- BARNEVELD, Wis. (Reuters)
- In a gravel clearing beside the Eagle Mart Stop-N-Go gas station, about
20 men and a few women, some in flannel shirts and yellow rubberized coveralls,
spent a recent weekend sawing the heads off hundreds of Wisconsin deer
shot by hunters.
- Hunting season began early in the hill country of southwest
Wisconsin this year and will run late as the state launches an unprecedented
effort to stamp out chronic wasting disease, a relative of mad cow disease
that threatens Wisconsin's massive population of whitetail deer.
- "This is our chance to be able to eradicate this
disease in this area and keep the deer herd healthy," said Ruthe Badger,
director of the Wisconsin Department of Natural Resources' South Central
office. If it isn't eradicated, statistical models project large numbers
of deer will die.
- Wisconsin announced its first cases of chronic wasting
disease (CWD) in February from three deer shot during the 2001 hunting
season. The diagnosis stunned wildlife officials because previously the
nearest known cases were hundreds of miles west in western Nebraska.
- First observed in Colorado in the 1960s, CWD, which affects
deer and elk, had been confined until this year to the U.S. Rocky Mountains
and Plains regions and parts of western Canada. Like mad cow disease, CWD
is a fatal illness caused by misshapen proteins called prions that destroy
- Unlike mad cow, CWD has never been proven to cause illness
in humans or cattle. Still, the World Health Organization has advised against
eating venison or any part of a deer that appears sick.
- CWD is a particular concern in Wisconsin because the
state's deer population, estimated at 1.65 million head, is much larger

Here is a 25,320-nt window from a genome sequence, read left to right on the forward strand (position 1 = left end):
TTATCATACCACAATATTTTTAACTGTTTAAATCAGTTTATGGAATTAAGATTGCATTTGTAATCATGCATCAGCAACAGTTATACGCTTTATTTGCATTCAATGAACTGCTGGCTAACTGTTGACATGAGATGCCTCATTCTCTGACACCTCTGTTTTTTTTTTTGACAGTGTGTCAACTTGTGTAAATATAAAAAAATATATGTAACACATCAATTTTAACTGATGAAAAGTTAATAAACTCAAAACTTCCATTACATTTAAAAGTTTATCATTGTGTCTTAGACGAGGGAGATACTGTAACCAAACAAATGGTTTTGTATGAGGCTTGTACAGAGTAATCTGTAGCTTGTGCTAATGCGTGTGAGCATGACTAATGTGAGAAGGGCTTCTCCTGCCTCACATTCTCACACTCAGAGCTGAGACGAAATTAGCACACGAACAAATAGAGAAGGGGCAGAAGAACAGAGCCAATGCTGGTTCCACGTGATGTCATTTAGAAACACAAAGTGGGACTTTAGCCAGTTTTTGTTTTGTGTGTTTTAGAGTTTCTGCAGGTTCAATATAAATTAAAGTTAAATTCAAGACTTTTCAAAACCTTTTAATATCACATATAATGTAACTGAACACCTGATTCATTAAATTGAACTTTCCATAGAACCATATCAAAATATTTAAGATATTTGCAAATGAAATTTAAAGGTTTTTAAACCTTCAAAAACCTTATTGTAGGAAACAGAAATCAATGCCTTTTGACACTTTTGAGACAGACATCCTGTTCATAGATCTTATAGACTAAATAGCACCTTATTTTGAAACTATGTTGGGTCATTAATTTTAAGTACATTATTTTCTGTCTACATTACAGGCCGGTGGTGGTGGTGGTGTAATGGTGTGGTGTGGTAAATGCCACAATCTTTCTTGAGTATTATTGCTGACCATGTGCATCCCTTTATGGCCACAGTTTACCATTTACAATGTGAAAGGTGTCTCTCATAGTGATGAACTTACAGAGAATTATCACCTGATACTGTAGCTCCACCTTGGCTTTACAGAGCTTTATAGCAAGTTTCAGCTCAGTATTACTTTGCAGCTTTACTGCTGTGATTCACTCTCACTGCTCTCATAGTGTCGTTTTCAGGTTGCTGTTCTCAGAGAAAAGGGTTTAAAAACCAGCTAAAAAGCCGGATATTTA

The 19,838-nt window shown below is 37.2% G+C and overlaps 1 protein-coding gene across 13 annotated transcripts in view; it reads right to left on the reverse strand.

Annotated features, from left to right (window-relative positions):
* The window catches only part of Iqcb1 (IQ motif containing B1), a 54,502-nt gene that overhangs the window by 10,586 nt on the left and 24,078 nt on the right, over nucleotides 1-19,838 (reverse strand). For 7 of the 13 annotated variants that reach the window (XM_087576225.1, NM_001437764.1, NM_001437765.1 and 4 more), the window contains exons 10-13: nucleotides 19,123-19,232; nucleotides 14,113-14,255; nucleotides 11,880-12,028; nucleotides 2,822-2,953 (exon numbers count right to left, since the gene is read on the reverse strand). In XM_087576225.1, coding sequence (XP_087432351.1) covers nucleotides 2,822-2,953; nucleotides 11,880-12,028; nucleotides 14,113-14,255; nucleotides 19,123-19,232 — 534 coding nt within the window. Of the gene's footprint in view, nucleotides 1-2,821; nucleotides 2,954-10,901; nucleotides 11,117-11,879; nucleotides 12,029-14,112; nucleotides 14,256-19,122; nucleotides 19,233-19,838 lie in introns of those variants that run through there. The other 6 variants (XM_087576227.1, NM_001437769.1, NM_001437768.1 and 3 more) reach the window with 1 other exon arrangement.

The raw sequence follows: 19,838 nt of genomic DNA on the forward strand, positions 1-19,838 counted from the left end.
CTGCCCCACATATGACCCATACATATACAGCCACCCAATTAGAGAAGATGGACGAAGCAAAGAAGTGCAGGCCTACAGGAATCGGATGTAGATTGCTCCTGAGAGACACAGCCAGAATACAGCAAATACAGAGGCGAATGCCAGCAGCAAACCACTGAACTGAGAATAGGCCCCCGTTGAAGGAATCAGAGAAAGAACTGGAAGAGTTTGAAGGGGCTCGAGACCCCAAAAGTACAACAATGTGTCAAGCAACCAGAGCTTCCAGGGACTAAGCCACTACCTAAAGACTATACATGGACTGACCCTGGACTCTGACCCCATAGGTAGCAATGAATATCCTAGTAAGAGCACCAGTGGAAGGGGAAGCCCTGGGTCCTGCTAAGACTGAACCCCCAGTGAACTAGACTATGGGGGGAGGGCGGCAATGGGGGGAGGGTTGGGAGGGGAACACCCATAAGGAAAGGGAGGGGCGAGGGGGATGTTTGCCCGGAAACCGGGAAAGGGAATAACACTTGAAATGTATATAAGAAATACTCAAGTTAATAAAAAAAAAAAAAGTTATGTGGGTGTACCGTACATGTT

and more dense than herds in the West, a factor that could hasten the disease's
spread. Furthermore, deer hunting is as close to the soul of Wisconsin
as cheese, beer and the Green Bay Packers.
- "For anybody who has grown up in Wisconsin, deer
hunting is just a part of who we are," Badger said.
- It's also a significant business. University of Wisconsin
economist Richard Bishop estimates that hunters in Wisconsin spend $500
million a year on the sport, while the state Department of Natural Resources
has estimated the annual "economic impact" of hunting in Wisconsin
at $1.5 billion.
- HUNTERS TO PLAY LEAD ROLE
- If the specter of CWD were to trigger a drop-off in hunting,
Wisconsin would lose both income and a critical means of controlling the
deer population. Hunters harvest 450,000 to 500,000 Wisconsin deer a year,
and they will play a lead role in the state's plan to fight CWD.
- Wisconsin intends to eliminate all the deer -- some 25,000
whitetails -- within a 411-square-mile "eradication zone" west
of Madison where all 40 of the state's CWD-positive wild deer have been
found. Planners admit the job may take several years, and it could be 20
years before the area's deer herd rebounds.
- In the eradication zone, the hunting season that began
in October will last more than three months until Jan. 31 instead of the
traditional nine days. Hunters are allowed to shoot all they deer they
want, provided they take a doe for every buck and submit the head of each
deer for testing.
- Wisconsin intends to test every deer killed in the zone
for CWD. In addition, the plan calls for tests on roughly 500 deer from
every other county in the state, for a total of 50,000 -- about as many
deer as the overall kill in Colorado each year.
- "This will be the most intensive testing effort
ever undertaken for a wildlife species," Tom Hauge, chief of the department's
wildlife management bureau, said in a statement.
- FEARS OVERESTIMATED?
- Results from the opening weekend of the fall hunt suggest
that deer hunters' concern about CWD may have been overestimated. Even
in the eradication zone, where the CWD infection rate is about 3 percent,
many hunters opted to keep their deer for meat after contributing the heads
- "Roughly 50 percent of the hunters are keeping their
deer," said Greg Matthews, a department regional public affairs manager.
- Some shared the attitude of Duaine Hillenbrand, a trucker
from Cross Points, Wisconsin, who planned to keep a deer he shot and registered
at Black Earth during the opening weekend.
- "Hell yes, I'm going to consume it," Hillenbrand
said. "If I'm going to kill it, I'm going to consume it."